Researchers combine statistical and symbolic artificial intelligence techniques to speed learning and improve transparency.
Kim Martineau | MIT Quest for Intelligence
A child who has never seen a pink elephant can still describe one — unlike a computer. “The computer learns from data,” says Jiajun Wu, a PhD student at MIT. “The ability to generalize and recognize something you’ve never seen before — a pink elephant — is very hard for machines.”
Deep learning systems interpret the world by picking out statistical patterns in data. This form of machine learning is now everywhere, automatically tagging friends on Facebook, narrating Alexa’s latest weather forecast, and delivering fun facts via Google search. But statistical learning has its limits. It requires tons of data, has trouble explaining its decisions, and is terrible at applying past knowledge to new situations; It can’t comprehend an elephant that’s pink instead of gray.
To give computers the ability to reason more like us, artificial intelligence (AI) researchers are returning to abstract, or symbolic, programming. Popular in the 1950s and 1960s, symbolic AI wires in the rules and logic that allow machines to make comparisons and interpret how objects and entities relate. Symbolic AI uses less data, records the chain of steps it takes to reach a decision, and when combined with the brute processing power of statistical neural networks, it can even beat humans in a complicated image comprehension test.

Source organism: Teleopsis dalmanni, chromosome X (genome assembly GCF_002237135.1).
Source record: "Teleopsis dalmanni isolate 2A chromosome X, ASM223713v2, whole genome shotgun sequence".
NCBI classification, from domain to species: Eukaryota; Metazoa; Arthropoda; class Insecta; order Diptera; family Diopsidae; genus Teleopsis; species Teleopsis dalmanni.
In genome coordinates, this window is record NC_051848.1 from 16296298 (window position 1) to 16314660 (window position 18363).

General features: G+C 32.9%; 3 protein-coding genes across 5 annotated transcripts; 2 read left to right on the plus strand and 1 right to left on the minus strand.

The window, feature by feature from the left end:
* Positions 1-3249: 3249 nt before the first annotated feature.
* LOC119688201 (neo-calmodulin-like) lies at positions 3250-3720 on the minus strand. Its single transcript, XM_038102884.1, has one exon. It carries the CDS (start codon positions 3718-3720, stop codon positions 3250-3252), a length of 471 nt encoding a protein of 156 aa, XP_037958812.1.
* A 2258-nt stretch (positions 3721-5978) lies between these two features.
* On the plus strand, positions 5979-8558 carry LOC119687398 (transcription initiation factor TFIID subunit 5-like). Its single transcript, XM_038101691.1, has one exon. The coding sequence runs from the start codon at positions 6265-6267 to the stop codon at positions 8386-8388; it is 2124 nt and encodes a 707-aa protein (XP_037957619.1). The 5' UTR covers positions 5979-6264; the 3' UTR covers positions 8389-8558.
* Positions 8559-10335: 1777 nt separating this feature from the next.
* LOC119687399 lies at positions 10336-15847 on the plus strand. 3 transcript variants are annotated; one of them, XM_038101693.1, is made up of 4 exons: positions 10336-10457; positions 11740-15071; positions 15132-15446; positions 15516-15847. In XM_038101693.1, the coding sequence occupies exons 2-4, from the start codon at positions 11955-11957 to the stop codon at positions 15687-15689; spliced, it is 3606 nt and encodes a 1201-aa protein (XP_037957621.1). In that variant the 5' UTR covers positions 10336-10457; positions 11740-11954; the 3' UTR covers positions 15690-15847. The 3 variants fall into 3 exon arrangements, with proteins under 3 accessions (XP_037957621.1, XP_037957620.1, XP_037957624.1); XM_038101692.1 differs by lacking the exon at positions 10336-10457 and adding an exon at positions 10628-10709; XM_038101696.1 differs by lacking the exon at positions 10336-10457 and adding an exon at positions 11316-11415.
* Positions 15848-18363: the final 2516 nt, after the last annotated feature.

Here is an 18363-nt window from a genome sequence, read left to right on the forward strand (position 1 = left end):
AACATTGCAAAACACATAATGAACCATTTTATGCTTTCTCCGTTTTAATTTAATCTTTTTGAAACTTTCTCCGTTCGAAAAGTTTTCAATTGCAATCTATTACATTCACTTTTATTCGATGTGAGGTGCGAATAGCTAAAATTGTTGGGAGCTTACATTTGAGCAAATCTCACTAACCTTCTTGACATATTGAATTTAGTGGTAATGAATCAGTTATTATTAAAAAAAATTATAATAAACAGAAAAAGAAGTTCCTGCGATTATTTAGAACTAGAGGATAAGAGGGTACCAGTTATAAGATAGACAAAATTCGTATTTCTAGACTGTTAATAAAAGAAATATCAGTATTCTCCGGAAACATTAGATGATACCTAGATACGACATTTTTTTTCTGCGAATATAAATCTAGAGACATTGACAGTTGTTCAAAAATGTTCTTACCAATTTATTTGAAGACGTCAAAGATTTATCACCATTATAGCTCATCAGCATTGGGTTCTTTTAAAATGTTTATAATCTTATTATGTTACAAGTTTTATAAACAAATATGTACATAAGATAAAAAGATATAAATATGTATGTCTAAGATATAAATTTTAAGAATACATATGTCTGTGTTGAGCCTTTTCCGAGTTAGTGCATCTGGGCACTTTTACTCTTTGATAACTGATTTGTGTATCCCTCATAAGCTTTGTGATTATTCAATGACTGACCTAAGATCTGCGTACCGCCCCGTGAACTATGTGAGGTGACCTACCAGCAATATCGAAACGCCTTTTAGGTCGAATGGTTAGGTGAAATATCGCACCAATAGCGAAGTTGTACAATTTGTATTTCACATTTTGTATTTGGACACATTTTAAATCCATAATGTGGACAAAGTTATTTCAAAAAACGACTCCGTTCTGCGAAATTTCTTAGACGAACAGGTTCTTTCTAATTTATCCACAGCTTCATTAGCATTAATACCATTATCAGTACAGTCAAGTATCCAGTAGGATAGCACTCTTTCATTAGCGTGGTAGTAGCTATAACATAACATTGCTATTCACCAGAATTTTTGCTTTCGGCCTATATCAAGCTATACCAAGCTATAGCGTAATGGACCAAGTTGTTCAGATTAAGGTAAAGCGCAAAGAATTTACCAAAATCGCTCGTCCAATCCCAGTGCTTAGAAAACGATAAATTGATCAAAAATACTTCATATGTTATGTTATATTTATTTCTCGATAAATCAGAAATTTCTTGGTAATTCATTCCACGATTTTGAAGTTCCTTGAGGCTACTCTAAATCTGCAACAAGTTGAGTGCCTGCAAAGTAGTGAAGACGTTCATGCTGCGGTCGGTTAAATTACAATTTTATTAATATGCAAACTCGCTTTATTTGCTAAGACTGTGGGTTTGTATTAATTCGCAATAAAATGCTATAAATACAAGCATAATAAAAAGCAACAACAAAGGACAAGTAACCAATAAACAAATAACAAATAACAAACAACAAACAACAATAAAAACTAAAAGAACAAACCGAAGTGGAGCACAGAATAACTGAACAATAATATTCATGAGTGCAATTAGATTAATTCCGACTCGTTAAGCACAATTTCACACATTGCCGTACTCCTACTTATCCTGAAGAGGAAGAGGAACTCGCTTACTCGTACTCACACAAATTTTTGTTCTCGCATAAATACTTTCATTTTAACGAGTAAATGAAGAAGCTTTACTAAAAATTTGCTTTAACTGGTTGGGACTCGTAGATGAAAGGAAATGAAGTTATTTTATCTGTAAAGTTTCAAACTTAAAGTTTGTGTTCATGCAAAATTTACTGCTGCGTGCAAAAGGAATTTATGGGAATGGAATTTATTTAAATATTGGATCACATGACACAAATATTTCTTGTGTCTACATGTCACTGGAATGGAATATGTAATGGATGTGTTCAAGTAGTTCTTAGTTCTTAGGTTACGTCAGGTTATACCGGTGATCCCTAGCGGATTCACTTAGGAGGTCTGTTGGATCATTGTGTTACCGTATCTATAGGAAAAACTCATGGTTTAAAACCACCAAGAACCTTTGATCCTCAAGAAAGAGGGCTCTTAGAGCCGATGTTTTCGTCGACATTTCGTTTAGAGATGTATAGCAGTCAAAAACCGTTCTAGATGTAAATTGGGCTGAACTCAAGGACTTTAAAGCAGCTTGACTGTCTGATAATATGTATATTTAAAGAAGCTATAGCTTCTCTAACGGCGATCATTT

A new study by a team of researchers at MIT, MIT-IBM Watson AI Lab, and DeepMind shows the promise of merging statistical and symbolic AI. Led by Wu and Joshua Tenenbaum, a professor in MIT’s Department of Brain and Cognitive Sciences and the Computer Science and Artificial Intelligence Laboratory, the team shows that its hybrid model can learn object-related concepts like color and shape, and leverage that knowledge to interpret complex object relationships in a scene. With minimal training data and no explicit programming, their model could transfer concepts to larger scenes and answer increasingly tricky questions as well as or better than its state-of-the-art peers. The team presents its results at the International Conference on Learning Representations in May...
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